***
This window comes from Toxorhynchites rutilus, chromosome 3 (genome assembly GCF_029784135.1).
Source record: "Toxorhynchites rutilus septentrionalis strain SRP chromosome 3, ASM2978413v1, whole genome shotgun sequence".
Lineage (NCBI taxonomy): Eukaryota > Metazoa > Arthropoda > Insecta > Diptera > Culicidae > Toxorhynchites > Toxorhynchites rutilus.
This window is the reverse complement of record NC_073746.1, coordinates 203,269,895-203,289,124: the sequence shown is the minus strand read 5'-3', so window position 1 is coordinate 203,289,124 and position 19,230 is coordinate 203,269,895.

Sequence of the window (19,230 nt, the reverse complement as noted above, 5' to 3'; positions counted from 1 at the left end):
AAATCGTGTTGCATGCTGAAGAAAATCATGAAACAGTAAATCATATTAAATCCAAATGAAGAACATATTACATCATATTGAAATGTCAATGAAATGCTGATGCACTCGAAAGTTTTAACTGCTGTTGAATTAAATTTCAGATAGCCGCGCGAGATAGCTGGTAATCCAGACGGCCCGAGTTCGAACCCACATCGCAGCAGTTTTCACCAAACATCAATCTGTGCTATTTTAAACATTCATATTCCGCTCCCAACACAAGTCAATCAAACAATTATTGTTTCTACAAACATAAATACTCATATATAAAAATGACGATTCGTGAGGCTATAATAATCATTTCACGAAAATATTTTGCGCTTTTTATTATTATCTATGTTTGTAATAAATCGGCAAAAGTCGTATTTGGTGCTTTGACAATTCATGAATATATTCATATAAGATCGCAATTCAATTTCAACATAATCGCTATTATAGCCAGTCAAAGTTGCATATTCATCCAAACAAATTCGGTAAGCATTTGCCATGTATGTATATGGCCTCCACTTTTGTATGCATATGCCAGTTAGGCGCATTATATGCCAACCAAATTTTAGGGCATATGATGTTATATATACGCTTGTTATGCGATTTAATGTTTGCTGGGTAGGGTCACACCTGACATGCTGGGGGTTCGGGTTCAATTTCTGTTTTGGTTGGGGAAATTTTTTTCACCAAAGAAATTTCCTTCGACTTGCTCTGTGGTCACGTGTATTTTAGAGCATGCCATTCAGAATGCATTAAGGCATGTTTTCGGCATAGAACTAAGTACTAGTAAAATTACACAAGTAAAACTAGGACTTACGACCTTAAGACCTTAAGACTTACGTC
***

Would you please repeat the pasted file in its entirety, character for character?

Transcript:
This window comes from Toxorhynchites rutilus, chromosome 3 (genome assembly GCF_029784135.1).
Source record: "Toxorhynchites rutilus septentrionalis strain SRP chromosome 3, ASM2978413v1, whole genome shotgun sequence".
Lineage (NCBI taxonomy): Eukaryota > Metazoa > Arthropoda > Insecta > Diptera > Culicidae > Toxorhynchites > Toxorhynchites rutilus.
This window is the reverse complement of record NC_073746.1, coordinates 203,269,895-203,289,124: the sequence shown is the minus strand read 5'-3', so window position 1 is coordinate 203,289,124 and position 19,230 is coordinate 203,269,895.

Sequence of the window (19,230 nt, the reverse complement as noted above, 5' to 3'; positions counted from 1 at the left end):
AAATCGTGTTGCATGCTGAAGAAAATCATGAAACAGTAAATCATATTAAATCCAAATGAAGAACATATTACATCATATTGAAATGTCAATGAAATGCTGATGCACTCGAAAGTTTTAACTGCTGTTGAATTAAATTTCAGATAGCCGCGCGAGATAGCTGGTAATCCAGACGGCCCGAGTTCGAACCCACATCGCAGCAGTTTTCACCAAACATCAATCTGTGCTATTTTAAACATTCATATTCCGCTCCCAACACAAGTCAATCAAACAATTATTGTTTCTACAAACATAAATACTCATATATAAAAATGACGATTCGTGAGGCTATAATAATCATTTCACGAAAATATTTTGCGCTTTTTATTATTATCTATGTTTGTAATAAATCGGCAAAAGTCGTATTTGGTGCTTTGACAATTCATGAATATATTCATATAAGATCGCAATTCAATTTCAACATAATCGCTATTATAGCCAGTCAAAGTTGCATATTCATCCAAACAAATTCGGTAAGCATTTGCCATGTATGTATATGGCCTCCACTTTTGTATGCATATGCCAGTTAGGCGCATTATATGCCAACCAAATTTTAGGGCATATGATGTTATATATACGCTTGTTATGCGATTTAATGTTTGCTGGGTAGGGTCACACCTGACATGCTGGGGGTTCGGGTTCAATTTCTGTTTTGGTTGGGGAAATTTTTTTCACCAAAGAAATTTCCTTCGACTTGCTCTGTGGTCACGTGTATTTTAGAGCATGCCATTCAGAATGCATTAAGGCATGTTTTCGGCATAGAACTAAGTACTAGTAAAATTACACAAGTAAAACTAGGACTTACGACCTTAAGACCTTAAGACTTACGTC